Zimbabwe list of externalisers includes Panama papers shell companies


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Zimbabwe published a list of more than 1 800 individuals and companies last week that the government said illegally transferred money abroad, including several who appear in the Panama Papers.

The list was the result of a three-month amnesty that allowed companies and individuals to return money to the country without prosecution. The list named those who had not done so.

In announcing the results, President Emmerson Mnangagwa said that $826 million – more than half of an estimated $1.42 billion stashed outside Zimbabwe – was not returned during the 90-day amnesty period.

“The authorities have no other recourse to cause these entities and individuals to respond, other than to publicize the names of the entities and individuals so that the concerned parties take heed of the importance of good corporate governance,” Mnangagwa said in a statement.

Those on the list who can prove they have declared the assets may still approach the Reserve Bank of Zimbabwe to have their names removed, the statement added. The government-owned bank is responsible for monitoring Zimbabwe’s foreign financial flows.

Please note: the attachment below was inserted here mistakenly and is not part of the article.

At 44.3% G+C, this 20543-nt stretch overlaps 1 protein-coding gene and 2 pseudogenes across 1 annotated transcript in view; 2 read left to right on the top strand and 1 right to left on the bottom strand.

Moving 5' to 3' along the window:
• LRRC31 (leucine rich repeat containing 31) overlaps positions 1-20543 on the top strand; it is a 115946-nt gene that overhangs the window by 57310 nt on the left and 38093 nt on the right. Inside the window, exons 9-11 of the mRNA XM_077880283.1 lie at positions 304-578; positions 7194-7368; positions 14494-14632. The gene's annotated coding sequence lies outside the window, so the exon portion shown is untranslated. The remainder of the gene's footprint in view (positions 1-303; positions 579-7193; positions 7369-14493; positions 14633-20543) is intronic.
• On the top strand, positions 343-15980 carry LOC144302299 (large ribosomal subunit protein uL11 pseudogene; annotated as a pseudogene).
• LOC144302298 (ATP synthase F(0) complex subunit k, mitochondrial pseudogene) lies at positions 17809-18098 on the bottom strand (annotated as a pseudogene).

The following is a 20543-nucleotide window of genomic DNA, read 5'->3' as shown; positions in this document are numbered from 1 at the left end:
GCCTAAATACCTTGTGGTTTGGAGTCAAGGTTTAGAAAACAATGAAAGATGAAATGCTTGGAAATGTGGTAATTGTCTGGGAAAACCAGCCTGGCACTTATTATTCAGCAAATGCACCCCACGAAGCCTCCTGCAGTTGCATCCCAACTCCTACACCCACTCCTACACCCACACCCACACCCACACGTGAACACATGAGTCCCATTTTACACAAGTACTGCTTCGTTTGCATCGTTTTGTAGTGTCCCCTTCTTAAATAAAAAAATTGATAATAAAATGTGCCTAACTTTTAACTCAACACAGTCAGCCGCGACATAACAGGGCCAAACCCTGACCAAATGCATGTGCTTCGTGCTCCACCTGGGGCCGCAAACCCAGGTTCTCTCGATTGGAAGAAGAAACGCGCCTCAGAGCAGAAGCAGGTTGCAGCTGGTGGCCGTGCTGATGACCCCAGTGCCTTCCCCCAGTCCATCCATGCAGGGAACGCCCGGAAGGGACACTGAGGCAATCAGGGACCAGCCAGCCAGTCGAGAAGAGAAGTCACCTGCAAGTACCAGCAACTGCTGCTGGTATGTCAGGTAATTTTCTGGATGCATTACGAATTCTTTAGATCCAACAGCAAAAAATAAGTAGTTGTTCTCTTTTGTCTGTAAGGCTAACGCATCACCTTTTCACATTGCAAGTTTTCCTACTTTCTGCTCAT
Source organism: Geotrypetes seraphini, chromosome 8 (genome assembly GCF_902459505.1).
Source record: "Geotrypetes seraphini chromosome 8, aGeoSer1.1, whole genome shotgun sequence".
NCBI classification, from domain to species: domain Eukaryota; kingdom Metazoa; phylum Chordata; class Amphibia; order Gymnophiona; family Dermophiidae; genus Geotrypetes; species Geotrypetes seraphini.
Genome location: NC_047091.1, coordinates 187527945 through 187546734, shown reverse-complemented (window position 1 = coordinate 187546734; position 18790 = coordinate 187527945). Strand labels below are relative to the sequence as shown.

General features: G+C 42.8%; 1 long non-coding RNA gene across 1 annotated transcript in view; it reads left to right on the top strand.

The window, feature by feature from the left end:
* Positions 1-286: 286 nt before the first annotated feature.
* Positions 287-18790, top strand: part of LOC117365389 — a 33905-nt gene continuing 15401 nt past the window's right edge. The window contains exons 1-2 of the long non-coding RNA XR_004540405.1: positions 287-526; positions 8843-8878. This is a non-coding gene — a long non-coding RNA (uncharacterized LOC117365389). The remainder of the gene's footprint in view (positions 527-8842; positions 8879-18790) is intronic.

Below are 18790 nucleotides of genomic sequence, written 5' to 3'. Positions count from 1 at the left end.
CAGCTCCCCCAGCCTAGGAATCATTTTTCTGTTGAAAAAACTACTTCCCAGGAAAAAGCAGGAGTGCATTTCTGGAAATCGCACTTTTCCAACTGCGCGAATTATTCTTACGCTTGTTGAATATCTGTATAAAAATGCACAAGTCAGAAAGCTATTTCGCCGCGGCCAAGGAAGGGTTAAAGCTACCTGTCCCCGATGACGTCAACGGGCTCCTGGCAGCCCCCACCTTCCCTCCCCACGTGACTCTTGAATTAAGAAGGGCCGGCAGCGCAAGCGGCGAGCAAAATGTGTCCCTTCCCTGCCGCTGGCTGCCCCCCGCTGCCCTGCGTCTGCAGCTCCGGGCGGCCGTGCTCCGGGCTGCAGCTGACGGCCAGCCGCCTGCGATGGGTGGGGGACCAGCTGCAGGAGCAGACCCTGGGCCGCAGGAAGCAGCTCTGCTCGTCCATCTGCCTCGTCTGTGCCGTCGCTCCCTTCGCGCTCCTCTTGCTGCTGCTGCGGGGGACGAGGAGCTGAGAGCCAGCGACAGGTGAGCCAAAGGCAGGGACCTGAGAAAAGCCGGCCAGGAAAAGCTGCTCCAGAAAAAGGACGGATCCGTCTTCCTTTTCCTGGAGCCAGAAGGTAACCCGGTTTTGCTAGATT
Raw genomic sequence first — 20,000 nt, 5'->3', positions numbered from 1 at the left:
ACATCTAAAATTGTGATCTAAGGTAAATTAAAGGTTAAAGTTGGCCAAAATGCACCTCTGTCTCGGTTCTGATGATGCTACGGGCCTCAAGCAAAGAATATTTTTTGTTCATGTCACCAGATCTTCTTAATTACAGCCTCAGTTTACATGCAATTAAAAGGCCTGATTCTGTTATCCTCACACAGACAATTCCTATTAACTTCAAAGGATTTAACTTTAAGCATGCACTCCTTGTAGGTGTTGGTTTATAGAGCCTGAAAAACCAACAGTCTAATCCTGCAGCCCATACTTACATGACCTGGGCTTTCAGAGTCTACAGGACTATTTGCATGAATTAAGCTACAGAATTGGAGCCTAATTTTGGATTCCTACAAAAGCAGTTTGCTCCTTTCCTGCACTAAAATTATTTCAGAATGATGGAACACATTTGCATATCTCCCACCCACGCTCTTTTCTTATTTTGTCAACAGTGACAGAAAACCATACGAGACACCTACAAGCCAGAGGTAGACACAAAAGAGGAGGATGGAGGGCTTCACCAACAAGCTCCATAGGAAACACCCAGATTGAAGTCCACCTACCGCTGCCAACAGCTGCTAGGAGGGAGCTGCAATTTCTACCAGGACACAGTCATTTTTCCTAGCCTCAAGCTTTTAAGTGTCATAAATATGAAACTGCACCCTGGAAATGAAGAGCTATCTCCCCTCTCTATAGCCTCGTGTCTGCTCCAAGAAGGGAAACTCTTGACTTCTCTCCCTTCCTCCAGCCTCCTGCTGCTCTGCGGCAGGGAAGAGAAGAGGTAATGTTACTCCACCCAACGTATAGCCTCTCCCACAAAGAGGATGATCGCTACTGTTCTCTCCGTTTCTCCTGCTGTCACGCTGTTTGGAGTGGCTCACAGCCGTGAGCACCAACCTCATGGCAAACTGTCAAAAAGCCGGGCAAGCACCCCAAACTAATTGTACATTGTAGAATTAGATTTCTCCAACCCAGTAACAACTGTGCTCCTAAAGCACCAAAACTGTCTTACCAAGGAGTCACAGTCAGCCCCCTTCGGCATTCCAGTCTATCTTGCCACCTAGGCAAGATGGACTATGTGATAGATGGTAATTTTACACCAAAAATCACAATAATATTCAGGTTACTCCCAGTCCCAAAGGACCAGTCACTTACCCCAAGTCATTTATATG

Five mining companies were the biggest culprits, according to the list, with two firms, African Associated Mines and Marange Resources, accused of not returning $62 million and $54 million, respectively.

Others holding assets abroad included cargo, cotton, tobacco and refrigeration companies and the Archdiocese of Harare, Zimbabwe’s capital, which allegedly failed to account for more than $10 000. Chinese business owners were strongly represented.

One former finance minister criticized the decision to publish names as “defamatory” and called it a “Mickey Mouse list.” The BBC reported that a representative from China’s embassy in Zimbabwe rejected the list as lacking credibility.

At least three companies and business owners in Zimbabwe named on the list also showed up in the Panama Papers, ICIJ has found. But their offshore assets have not been previously reported in detail.

Harare-born businessman Derek Kitchen, who founded a food and beverage supply company in the 1970s, moved more than half a million dollars out of Zimbabwe “in cash or under spurious transactions,” according to the government.

Kitchen owned SK Cheminvest Ltd., a company registered in the British Virgin Islands in 2010, according to the Panama Papers.

The company provided “consultancy services” to farmers in Zimbabwe and South Africa, according to emails sent between a Mauritius-based management company and Mossack Fonseca, the offshore law firm that helped set up SK Cheminvest Ltd. and whose files formed the basis of the Panama Papers investigation.

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Charles Rukuni
The Insider is a political and business bulletin about Zimbabwe, edited by Charles Rukuni. Founded in 1990, it was a printed 12-page subscription only newsletter until 2003 when Zimbabwe's hyper-inflation made it impossible to continue printing.

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